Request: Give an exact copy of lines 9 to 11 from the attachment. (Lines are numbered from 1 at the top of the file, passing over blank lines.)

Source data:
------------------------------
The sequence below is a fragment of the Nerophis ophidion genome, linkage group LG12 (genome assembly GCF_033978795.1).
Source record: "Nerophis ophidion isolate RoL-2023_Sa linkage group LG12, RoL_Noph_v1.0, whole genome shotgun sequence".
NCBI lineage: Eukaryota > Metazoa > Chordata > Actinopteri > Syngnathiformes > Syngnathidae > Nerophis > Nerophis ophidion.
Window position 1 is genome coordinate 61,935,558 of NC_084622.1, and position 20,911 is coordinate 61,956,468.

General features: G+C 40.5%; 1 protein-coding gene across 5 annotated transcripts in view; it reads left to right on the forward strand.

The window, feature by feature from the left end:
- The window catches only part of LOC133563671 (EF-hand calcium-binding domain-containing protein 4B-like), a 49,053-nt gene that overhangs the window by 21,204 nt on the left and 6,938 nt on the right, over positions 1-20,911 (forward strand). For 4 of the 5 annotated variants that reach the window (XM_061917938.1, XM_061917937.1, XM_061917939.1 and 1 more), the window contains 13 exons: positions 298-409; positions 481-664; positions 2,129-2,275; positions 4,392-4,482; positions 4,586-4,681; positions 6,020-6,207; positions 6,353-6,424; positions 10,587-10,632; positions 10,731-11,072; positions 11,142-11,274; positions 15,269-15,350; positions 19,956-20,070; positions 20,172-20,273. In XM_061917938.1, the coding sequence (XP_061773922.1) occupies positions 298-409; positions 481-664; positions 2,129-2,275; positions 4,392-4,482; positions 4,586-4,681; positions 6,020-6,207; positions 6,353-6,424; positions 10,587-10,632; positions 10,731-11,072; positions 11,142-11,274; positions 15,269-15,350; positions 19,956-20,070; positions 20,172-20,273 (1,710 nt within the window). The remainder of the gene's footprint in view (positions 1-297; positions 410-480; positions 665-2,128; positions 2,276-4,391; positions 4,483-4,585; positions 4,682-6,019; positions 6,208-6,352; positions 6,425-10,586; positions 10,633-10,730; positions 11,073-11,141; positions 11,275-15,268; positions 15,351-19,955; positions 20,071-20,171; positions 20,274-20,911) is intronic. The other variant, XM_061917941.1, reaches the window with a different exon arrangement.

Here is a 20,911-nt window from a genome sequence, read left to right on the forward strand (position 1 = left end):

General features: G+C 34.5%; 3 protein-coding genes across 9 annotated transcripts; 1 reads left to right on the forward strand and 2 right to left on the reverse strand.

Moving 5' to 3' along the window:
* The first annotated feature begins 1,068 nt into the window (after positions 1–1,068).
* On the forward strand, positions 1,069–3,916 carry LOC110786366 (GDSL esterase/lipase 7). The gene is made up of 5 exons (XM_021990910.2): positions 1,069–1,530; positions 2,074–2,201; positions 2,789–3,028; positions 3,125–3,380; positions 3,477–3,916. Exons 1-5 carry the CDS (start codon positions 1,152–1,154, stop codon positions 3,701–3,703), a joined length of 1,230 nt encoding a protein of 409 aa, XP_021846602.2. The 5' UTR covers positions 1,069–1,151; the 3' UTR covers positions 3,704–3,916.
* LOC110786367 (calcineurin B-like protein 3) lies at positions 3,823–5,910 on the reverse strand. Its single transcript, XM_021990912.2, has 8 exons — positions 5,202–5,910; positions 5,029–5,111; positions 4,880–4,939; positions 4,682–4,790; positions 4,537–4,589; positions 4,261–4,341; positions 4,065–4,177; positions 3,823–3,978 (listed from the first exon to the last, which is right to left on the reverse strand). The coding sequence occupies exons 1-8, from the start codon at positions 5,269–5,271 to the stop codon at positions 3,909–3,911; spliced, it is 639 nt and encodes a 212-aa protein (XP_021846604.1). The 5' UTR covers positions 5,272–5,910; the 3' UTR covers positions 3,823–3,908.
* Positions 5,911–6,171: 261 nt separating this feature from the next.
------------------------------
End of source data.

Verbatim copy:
General features: G+C 34.5%; 3 protein-coding genes across 9 annotated transcripts; 1 reads left to right on the forward strand and 2 right to left on the reverse strand.

Moving 5' to 3' along the window:
* The first annotated feature begins 1,068 nt into the window (after positions 1–1,068).